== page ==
568 F.Supp.2d 714, 718 (E.D. La. 2008). The mere existence of
an adversarial lawsuit is not enough to satisfy the bona fide
dispute requirement. Id. at 719-20.
the parties state that they dispute the amount of overtime
hours worked by plaintiffs Linda F. Morton and Elizabeth
Sennett. Docket No. 32 at 6. The parties also state that they
dispute whether the claims of plaintiff Linda Mathias are
time barred. Id.Defendant “Transcend maintains
that it properly paid plaintiffs based on the hours
plaintiffs reported, along with Transcend's policies,
which direct transcriptionists not to work off the clock and
contain a reporting mechanism if transcriptionists are asked
to do so.” Docket No. 32 at 5. Given the respective
positions of the parties, the Court finds that a bona fide
FAIR AND REASONABLE
fair and reasonable, an FLSA settlement must provide adequate
compensation to the employees and must not frustrate the FLSA
policy rationales. Courts considering both individual and
collective settlements under the FLSA turn to the factors for
evaluating the fairness of a class action settlement.
See, e.g., Dail v. George A. Arab Inc., 391
F.Supp.2d 1142, 1146 (M.D. Fla. 2005) (evaluating individual
action); Collins, 568 F.Supp.2d at 721 (evaluating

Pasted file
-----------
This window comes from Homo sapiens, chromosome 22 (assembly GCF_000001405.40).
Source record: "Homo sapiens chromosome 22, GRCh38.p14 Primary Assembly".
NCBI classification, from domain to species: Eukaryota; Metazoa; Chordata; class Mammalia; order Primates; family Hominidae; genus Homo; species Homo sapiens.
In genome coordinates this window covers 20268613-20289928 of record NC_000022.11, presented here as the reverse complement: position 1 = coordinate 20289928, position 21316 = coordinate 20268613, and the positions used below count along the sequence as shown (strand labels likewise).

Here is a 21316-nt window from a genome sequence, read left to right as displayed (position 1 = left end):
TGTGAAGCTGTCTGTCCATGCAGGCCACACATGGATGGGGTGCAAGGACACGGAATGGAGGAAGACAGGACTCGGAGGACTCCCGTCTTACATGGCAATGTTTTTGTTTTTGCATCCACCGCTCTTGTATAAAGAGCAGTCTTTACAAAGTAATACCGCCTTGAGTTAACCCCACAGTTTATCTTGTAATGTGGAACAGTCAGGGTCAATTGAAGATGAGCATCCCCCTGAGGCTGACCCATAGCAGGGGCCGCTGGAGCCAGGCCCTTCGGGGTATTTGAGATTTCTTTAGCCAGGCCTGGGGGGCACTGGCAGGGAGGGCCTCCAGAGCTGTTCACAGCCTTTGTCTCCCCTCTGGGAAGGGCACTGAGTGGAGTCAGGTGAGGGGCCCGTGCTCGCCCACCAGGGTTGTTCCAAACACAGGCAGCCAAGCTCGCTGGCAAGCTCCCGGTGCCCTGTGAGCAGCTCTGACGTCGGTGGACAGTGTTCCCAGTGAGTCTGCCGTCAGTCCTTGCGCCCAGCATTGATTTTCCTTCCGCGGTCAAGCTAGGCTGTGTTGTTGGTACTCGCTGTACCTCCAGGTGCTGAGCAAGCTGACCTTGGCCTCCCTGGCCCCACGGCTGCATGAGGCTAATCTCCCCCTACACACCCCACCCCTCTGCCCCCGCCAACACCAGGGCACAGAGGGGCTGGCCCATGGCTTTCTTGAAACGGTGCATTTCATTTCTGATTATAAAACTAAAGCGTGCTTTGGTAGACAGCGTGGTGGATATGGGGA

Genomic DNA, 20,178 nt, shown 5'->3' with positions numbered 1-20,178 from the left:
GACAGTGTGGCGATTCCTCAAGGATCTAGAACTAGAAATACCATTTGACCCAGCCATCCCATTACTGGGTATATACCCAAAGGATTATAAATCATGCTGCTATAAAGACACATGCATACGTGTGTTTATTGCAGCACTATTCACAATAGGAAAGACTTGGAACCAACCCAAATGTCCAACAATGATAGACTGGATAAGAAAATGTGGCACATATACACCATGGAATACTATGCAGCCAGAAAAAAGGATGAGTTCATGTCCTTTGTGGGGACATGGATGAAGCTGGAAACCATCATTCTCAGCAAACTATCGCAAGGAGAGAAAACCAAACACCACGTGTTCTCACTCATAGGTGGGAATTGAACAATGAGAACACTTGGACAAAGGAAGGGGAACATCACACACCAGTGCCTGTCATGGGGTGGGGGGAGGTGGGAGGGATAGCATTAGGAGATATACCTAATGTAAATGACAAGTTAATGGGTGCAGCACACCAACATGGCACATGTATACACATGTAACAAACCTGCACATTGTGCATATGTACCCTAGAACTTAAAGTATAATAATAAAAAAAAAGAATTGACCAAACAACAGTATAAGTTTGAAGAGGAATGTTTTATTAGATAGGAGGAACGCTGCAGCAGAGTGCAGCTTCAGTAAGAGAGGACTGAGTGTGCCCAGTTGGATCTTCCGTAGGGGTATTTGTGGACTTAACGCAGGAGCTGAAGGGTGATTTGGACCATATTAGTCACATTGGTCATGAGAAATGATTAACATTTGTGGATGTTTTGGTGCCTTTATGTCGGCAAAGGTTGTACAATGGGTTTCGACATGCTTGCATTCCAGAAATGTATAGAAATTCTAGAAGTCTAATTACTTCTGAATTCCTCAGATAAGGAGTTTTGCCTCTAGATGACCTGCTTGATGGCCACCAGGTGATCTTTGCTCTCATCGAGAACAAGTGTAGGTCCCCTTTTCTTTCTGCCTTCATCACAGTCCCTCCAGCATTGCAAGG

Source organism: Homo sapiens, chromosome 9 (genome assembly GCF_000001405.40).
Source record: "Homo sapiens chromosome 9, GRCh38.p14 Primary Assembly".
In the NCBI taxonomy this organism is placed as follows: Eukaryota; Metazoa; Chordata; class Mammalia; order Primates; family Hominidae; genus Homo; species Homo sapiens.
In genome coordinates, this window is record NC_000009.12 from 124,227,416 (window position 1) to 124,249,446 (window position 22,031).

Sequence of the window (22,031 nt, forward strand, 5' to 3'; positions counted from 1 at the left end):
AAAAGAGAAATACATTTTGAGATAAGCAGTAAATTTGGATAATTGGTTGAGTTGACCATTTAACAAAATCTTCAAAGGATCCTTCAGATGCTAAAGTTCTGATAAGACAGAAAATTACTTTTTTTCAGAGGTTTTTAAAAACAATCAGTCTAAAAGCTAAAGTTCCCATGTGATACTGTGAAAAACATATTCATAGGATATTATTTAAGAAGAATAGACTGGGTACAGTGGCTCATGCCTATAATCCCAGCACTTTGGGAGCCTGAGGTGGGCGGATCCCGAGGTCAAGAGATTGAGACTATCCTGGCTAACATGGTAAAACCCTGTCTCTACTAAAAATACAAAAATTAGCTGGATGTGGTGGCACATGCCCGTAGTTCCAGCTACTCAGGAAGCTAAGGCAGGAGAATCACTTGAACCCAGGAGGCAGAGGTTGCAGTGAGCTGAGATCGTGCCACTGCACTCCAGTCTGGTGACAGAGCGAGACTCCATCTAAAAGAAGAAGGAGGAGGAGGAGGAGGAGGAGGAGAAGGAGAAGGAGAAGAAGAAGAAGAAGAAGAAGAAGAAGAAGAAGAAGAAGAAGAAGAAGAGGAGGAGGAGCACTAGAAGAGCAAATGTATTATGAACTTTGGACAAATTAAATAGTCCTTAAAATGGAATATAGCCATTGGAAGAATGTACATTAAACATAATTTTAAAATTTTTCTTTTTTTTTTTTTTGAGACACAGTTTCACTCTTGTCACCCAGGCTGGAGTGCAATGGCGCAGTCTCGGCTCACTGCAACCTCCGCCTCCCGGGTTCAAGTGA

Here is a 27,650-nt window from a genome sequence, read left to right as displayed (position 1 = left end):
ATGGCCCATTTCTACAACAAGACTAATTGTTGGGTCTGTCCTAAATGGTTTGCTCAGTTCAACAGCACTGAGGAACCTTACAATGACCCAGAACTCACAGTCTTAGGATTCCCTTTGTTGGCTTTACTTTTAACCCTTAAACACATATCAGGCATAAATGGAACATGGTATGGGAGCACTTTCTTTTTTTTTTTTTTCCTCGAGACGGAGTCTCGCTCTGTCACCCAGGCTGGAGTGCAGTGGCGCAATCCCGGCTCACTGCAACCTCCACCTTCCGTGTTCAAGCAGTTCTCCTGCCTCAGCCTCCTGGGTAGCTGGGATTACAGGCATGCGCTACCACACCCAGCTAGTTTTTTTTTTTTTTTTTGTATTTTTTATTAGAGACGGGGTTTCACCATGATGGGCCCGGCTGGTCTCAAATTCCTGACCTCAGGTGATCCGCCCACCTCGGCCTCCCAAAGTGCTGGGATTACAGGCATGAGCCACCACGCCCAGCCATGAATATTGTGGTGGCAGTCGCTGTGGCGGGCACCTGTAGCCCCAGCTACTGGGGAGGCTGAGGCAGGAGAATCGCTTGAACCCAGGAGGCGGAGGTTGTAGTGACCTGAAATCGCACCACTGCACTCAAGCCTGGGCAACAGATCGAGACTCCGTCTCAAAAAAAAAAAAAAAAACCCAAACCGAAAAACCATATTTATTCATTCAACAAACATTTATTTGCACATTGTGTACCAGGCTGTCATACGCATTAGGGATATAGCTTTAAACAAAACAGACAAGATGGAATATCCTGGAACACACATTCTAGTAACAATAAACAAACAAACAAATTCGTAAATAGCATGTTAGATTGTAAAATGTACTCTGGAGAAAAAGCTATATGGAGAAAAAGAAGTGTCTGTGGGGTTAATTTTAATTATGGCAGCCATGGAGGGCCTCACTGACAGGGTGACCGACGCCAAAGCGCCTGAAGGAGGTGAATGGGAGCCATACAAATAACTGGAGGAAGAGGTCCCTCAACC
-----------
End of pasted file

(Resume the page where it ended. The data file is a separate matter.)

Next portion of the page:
collective action). The Tenth Circuit considers the following
factors when deciding whether to approve a class action
settlement under Fed.R.Civ.P. 23(e): (1) whether the parties
fairly and honestly negotiated the settlement; (2) whether
serious questions of law and fact exist which place the
ultimate outcome of the litigation in doubt; (3) whether the
value of an immediate recovery outweighs the mere possibility
of future relief after protracted litigation; and (4) the
judgment of the parties that the settlement is fair and
reasonable. Rutter & Wilbanks Corp. v. Shell Oil
Co., 314 F.3d 1180, 1188 (10th Cir. 2002).
parties represent that each plaintiff will receive an amount
from the settlement that exceeds the amount of her damages
calculations. Docket No. 32 at 5-6. With respect to
plaintiffs Linda F. Morton and Elizabeth Sennett, the parties
represent that discovery revealed their initial claims
overestimated their hours. Id. For plaintiff Linda
Mathias, the parties represent that the amount she stands to
receive in the settlement is greater than her damages even if
her claims were proven. Id. Based on the
parties' representations, the Court finds that the first
two factors are satisfied. The Court further finds that,
given the disputed issues of law and fact, the value of
immediate recovery to plaintiffs outweighs the possibility of
future relief. Plaintiffs and defendant are represented by
experienced counsel who believe that the settlement is fair
and reasonable and the Court finds no reason to disagree with
this assessment. Id. at 5. Accordingly, the Court
finds that the settlement is fair and reasonable and reflects
an adequate compromise that considers the risks of continuing